Planning and the Proceeds of Crime Act
The Proceeds of Crime Act 2002 (POCA) is not a piece of legislation you might immediately think relevant to planning, but its use is growing in popularity with local planning authorities of councils. It should give landowners, and objectors, pause for thought. The Act allows quantification and recovery of monetary gain from those that benefit from breaches of development control – becoming potentially very costly.
Development without planning permission
Of course it is not a crime to carry out development without planning permission and there are a variety of means by which a breach of development control can either become immune from enforcement or can be regularised, whether or not with the cooperation of the council. But the criminal law has always lurked in the background of planning. For example it’s a criminal offence not to either comply with or appeal an enforcement notice, or to supply false or misleading information on replies to a planning contravention notice. And councils can now, in appropriate cases, use POCA to obtain a confiscation order at the same time as a prosecution, thereby recovering the benefit gained from the criminal conduct.
The test for a confiscation order is set out in Part 2 of the Act. The defendant must have been convicted of an offence, after which the court can of its own volition or on application by the prosecutor, make an order. The test to be met is that either the defendant has a criminal lifestyle or that he has benefitted from his particular criminal conduct. With that test met the court must make an order for the recoverable amount, though it must take into account whether making an order would be disproportionate. But the criminal lifestyle test is a bit of a red herring in most planning cases. Defendants might not meet the test – but they don’t need to either. It can be enough that they have benefitted from their conduct.
There is another point to bear in mind which is that where a confiscation order has been made, the council receives just over a third of the confiscation award – which can be a substantial sum. That may sharpen the council’s appetite for enforcement – though they are not actually permitted to use confiscation orders as a way of generating additional cash resources. That can be a tricky line to tread but the focus for councils is the remit given to them as development control authority by statute, exercising that properly and not having regard to any financial incentive.
One leading case is that of Del Basso & Goodwin v R in which two individuals were operating a business park and ride service from the grounds of a football club. A planning application was rejected by the council: the activity continued and an enforcement notice was duly issued. Non-compliance led to confiscation proceedings being issued. An order was made against one of the individuals for £760,000. The defendant’s argument that this far exceeded the profits he made on the scheme was irrelevant: it is the gross benefit and not simply the profit obtained or that could have been earned legitimately that is taken as the benefit.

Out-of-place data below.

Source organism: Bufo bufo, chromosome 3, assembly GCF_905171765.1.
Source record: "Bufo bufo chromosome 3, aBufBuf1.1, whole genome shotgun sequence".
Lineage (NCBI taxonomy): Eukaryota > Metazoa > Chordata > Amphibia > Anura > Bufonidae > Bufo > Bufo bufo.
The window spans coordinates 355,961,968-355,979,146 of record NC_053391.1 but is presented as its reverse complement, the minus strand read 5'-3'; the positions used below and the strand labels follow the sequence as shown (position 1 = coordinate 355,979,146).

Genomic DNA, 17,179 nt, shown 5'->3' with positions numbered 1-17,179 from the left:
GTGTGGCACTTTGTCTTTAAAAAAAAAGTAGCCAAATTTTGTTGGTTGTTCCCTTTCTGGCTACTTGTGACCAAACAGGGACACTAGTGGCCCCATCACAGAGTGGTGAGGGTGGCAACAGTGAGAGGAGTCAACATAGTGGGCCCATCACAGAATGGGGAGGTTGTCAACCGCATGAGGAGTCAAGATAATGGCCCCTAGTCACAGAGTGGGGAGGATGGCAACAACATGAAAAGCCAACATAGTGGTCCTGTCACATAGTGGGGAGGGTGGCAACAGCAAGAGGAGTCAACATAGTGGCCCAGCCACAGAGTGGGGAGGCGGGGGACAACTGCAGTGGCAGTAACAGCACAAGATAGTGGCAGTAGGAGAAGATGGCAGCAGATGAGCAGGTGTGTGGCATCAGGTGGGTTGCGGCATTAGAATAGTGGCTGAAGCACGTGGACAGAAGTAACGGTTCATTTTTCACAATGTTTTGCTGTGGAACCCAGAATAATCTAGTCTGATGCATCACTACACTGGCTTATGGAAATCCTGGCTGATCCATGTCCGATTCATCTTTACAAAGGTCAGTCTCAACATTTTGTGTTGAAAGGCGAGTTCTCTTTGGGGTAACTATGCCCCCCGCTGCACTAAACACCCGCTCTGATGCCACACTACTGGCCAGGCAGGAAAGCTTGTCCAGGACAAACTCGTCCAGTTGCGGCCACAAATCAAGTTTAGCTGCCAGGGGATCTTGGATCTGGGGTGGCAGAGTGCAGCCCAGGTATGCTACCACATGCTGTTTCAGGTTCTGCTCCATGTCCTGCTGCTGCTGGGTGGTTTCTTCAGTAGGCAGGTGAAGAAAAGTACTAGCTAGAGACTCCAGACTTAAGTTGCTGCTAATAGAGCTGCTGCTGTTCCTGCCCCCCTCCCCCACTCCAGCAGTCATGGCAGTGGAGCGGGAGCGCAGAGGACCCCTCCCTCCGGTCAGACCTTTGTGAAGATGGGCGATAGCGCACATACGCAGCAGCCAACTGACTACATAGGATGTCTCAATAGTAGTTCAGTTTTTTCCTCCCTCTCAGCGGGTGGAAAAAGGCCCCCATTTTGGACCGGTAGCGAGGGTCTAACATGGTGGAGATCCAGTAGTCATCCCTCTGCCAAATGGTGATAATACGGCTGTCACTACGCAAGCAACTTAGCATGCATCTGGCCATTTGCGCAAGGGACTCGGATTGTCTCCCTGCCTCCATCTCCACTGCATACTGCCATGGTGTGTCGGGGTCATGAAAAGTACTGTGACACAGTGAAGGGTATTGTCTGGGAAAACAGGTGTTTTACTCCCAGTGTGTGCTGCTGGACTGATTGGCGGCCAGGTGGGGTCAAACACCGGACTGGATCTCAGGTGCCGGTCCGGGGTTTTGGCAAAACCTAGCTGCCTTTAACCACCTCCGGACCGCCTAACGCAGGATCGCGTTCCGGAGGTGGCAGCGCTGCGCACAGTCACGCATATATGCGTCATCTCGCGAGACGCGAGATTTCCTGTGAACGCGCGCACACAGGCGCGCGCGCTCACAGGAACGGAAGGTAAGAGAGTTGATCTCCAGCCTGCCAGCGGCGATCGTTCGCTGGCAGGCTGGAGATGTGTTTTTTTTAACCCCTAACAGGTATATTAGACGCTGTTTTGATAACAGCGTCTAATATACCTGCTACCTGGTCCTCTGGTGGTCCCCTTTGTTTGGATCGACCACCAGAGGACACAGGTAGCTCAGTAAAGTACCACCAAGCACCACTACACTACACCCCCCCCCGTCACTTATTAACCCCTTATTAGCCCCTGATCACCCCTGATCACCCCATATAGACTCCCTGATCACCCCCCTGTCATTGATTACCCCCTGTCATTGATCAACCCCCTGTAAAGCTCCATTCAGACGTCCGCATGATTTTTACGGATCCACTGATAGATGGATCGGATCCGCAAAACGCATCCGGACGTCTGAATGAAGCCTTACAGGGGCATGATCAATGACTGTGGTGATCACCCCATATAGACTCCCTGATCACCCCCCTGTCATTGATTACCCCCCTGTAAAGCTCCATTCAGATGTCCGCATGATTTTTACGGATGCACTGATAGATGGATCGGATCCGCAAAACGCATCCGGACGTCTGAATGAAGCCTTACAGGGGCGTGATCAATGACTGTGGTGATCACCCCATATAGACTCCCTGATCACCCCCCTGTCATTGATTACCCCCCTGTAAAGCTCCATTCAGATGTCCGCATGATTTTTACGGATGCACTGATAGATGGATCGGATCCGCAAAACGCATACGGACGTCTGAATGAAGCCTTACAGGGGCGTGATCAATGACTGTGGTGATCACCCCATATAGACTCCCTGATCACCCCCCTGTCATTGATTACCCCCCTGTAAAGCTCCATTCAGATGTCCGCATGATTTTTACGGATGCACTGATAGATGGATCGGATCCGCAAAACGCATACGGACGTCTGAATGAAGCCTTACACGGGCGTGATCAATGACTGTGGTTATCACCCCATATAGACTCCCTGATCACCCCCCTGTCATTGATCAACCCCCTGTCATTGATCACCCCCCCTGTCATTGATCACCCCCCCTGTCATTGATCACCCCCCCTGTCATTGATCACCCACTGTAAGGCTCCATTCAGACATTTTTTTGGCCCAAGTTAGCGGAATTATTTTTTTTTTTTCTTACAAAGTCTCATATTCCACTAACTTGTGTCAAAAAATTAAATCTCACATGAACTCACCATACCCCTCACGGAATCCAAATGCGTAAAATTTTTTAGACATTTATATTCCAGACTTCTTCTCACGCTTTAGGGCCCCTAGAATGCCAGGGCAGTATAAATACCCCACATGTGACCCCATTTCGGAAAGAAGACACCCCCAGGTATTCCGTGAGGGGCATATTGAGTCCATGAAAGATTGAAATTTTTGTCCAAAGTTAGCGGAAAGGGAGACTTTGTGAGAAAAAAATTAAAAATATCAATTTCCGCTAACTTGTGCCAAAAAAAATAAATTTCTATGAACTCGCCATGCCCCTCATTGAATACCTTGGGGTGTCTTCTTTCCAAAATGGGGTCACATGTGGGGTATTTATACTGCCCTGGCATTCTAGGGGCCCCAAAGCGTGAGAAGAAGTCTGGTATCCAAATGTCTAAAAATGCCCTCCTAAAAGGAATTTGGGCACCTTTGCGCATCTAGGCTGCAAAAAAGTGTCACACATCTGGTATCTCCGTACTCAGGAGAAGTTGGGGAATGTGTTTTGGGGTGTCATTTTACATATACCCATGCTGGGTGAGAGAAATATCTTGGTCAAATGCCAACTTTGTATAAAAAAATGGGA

Perhaps the most notorious example of POCA being used in a planning-related context occurred earlier this year in Dorset where a homeowner was ordered to pay £40,000 after chopping down a tree in his back garden that was the subject of a tree preservation order. He ignored that order and cut several branches off the tree so that his back garden and specifically a Juliet balcony, was no longer shaded by the tree. Poole Borough Council prosecuted for the increase in the value of the property.
What should landowners do?
These cases serve as a cautionary tale that development control is not something to be taken lightly and does come with potentially very serious consequences. Landowners must ensure either that development is authorised or, if it is not, that the person with control of the land is engaging constructively with the legal mechanisms to challenge enforcement. Failure to comply could lead to prosecution.
Equally it is important for councils to ensure that they are following correct procedure, that they are acting fairly in taking prosecutions forward and that the financial advantage they will receive on a successful prosecution plays no part in their decision to take action.
If you are considering making any changes to your property or if you are in receipt of enforcement proceedings and need help please contact our specialist planning law team for advice: